People: Relationships, Roles, Interaction

7 Social Service Directly Benefiting Others: motivation to sacrificially give of self to benefit others; concerned consciousness of the hurts, pains, problems and needs of others on a personal, situational or circumstantial basis; self-satisfaction and self-esteem gained by willingly helping others; to intentionally put others first.

Social service directly benefiting others requiring helpful social, caring or helpful service provided by a person in the interest of others. This can include benevolence, empathy, sympathy, personal care and/or nurturing. Related vocational activity: nursing, day care, counseling, social work, etc. Most of all, it is direct person-to-person involvement of one person to help another person.

High motivation indicates that this person is compulsively motivated to personally help others—to voluntarily, perhaps even sacrificially, give of self in their interest. On a single trait basis, this trait subjectively imposes more vocational calling, responsibility, and duty on the individual than any other trait. It is compounded if accompanied by a strongly motivated philosophical trait. It is further equipped for vocational ability by motivated managerial, gregarious, persuasive, scientific, clerical and/or routine traits. It becomes more sensitive, intuitive, empathetic, and sympathetic if accompanied by need for, and dedication to, harmonious and compatible relations with others. It is therefore evident that many other traits can be involved. Review of all Worker Traits will show which traits are involved in this person's social service. Medical practice, nursing, psychiatry, psychology, counseling, guidance, ministry, social work, volunteer social service, search and rescue, public defender activity in law—these are specific areas where a high motivation indicates that this person would find vocational expression and satisfaction.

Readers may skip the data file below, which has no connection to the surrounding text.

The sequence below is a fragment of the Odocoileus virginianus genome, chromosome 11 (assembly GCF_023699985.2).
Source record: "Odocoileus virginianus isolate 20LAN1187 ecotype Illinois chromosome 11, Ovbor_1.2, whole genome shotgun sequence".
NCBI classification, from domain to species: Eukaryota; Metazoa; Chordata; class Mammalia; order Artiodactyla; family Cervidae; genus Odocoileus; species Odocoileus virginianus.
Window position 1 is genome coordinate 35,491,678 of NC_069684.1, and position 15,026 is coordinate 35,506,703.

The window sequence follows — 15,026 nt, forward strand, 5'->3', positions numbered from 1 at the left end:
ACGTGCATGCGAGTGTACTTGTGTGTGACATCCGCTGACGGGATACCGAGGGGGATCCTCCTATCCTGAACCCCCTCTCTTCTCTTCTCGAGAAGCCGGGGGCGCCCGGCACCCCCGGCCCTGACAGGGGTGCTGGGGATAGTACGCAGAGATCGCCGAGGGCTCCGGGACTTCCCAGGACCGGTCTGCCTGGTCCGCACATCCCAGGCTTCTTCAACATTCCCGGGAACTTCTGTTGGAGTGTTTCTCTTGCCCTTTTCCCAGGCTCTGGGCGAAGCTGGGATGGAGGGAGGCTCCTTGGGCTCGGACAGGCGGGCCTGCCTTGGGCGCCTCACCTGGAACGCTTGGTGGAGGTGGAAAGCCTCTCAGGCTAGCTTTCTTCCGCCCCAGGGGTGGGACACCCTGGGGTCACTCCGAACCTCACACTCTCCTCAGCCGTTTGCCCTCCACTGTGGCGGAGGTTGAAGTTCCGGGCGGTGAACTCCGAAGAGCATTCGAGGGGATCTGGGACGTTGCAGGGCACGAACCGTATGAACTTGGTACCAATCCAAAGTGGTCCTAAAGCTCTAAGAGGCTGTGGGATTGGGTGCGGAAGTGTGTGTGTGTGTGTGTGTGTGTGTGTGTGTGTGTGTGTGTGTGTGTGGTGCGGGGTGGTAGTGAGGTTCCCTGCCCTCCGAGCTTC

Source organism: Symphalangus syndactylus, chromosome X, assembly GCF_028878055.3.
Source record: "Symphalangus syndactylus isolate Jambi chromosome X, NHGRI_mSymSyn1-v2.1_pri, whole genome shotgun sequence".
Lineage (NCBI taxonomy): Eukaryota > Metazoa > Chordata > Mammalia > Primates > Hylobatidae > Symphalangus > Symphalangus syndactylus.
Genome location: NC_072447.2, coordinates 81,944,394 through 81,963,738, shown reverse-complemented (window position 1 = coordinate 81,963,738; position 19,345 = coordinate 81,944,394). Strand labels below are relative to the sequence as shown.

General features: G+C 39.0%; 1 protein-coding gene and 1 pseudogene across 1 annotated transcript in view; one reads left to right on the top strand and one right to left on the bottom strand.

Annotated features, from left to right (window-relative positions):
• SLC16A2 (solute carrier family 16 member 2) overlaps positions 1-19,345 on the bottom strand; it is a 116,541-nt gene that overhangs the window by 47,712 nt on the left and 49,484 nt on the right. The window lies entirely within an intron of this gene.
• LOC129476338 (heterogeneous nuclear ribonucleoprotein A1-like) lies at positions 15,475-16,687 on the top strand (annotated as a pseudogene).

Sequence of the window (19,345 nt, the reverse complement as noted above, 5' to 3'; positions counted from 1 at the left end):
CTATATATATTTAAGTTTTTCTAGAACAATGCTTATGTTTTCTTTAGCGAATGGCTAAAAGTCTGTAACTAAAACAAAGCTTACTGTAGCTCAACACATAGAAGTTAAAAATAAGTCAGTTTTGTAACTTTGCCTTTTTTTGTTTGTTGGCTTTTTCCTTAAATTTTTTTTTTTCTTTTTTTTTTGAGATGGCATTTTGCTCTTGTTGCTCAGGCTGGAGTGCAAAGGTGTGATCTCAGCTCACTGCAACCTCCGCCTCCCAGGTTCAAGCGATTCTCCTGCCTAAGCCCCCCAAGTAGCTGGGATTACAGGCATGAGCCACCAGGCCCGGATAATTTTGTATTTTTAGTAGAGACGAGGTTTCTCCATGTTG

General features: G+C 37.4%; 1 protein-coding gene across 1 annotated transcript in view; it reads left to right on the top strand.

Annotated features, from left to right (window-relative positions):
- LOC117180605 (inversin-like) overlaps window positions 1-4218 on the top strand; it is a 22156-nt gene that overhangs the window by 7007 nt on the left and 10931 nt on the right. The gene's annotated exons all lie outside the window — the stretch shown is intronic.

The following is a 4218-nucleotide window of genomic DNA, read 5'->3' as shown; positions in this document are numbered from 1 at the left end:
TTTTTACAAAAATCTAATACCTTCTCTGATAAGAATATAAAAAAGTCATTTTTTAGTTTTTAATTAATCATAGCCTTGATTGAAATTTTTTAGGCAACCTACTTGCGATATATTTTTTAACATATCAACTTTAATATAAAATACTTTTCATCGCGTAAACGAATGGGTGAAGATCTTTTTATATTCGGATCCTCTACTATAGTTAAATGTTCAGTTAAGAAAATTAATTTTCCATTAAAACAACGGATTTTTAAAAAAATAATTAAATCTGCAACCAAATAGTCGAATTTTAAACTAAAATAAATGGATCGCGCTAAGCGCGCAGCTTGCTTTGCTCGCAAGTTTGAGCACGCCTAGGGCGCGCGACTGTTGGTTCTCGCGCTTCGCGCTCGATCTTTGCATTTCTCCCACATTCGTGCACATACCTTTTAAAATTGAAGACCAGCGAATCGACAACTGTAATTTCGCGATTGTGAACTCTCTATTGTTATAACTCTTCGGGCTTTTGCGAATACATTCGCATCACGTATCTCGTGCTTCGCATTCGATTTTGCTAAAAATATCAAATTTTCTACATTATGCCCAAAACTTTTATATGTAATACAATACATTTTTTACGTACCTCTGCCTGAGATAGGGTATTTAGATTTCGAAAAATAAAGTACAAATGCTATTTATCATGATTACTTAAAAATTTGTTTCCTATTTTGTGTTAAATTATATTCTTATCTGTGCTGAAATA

Moderate motivation indicates that this person is empathetically and sympathetically aware of the hurts, needs, problems and wishes of others—and is willing to help whenever possible. There is inclination and willingness to get personally involved in the personal lives of others in order to help with one's talents and resources. Although this social service trait is only moderately motivated, it is hard to ignore, or say "no" to, anyone less fortunate.
Rather than putting others first, low motivation indicates that this person's first priority is for self, self-interest, status and recognition. Low motivation indicates that this person does not like to lose; so all options and choices are evaluated on the basis of the chance of gain versus the chance of loss before a decision or commitment is made. Stress and frustration are experienced when things are not going this person's way. Pleasure, enthusiasm and energy are experienced when things are going this person's way. Association and relationships are chosen, maintained or abandoned on the basis of self-interest.